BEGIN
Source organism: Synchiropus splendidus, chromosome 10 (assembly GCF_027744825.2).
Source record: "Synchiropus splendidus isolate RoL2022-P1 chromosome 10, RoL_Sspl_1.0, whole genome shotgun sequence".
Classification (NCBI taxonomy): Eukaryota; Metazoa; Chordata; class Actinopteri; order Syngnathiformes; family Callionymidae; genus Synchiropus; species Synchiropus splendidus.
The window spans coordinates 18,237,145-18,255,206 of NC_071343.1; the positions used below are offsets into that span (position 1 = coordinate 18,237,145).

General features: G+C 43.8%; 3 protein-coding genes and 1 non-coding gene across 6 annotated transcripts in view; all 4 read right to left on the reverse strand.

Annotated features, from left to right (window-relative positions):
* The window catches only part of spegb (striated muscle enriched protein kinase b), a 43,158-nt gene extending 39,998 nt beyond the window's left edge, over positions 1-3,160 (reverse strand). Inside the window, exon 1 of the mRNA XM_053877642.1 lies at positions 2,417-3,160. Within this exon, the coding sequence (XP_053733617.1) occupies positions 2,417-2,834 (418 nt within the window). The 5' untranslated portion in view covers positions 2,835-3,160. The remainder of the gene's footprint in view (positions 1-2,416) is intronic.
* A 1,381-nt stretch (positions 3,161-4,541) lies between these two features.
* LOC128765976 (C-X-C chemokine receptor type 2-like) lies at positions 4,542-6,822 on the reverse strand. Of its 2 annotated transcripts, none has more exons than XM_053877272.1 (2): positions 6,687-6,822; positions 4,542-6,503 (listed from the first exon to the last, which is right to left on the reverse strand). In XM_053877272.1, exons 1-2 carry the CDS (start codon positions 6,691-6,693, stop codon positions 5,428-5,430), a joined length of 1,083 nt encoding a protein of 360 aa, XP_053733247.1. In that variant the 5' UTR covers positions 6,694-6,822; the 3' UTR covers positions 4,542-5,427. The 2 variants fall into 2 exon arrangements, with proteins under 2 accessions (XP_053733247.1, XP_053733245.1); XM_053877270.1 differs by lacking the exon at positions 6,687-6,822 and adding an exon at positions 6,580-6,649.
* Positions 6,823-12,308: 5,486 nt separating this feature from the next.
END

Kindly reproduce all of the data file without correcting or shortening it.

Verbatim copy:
Source organism: Synchiropus splendidus, chromosome 10 (assembly GCF_027744825.2).
Source record: "Synchiropus splendidus isolate RoL2022-P1 chromosome 10, RoL_Sspl_1.0, whole genome shotgun sequence".
Classification (NCBI taxonomy): Eukaryota; Metazoa; Chordata; class Actinopteri; order Syngnathiformes; family Callionymidae; genus Synchiropus; species Synchiropus splendidus.
The window spans coordinates 18,237,145-18,255,206 of NC_071343.1; the positions used below are offsets into that span (position 1 = coordinate 18,237,145).

General features: G+C 43.8%; 3 protein-coding genes and 1 non-coding gene across 6 annotated transcripts in view; all 4 read right to left on the reverse strand.

Annotated features, from left to right (window-relative positions):
* The window catches only part of spegb (striated muscle enriched protein kinase b), a 43,158-nt gene extending 39,998 nt beyond the window's left edge, over positions 1-3,160 (reverse strand). Inside the window, exon 1 of the mRNA XM_053877642.1 lies at positions 2,417-3,160. Within this exon, the coding sequence (XP_053733617.1) occupies positions 2,417-2,834 (418 nt within the window). The 5' untranslated portion in view covers positions 2,835-3,160. The remainder of the gene's footprint in view (positions 1-2,416) is intronic.
* A 1,381-nt stretch (positions 3,161-4,541) lies between these two features.
* LOC128765976 (C-X-C chemokine receptor type 2-like) lies at positions 4,542-6,822 on the reverse strand. Of its 2 annotated transcripts, none has more exons than XM_053877272.1 (2): positions 6,687-6,822; positions 4,542-6,503 (listed from the first exon to the last, which is right to left on the reverse strand). In XM_053877272.1, exons 1-2 carry the CDS (start codon positions 6,691-6,693, stop codon positions 5,428-5,430), a joined length of 1,083 nt encoding a protein of 360 aa, XP_053733247.1. In that variant the 5' UTR covers positions 6,694-6,822; the 3' UTR covers positions 4,542-5,427. The 2 variants fall into 2 exon arrangements, with proteins under 2 accessions (XP_053733247.1, XP_053733245.1); XM_053877270.1 differs by lacking the exon at positions 6,687-6,822 and adding an exon at positions 6,580-6,649.
* Positions 6,823-12,308: 5,486 nt separating this feature from the next.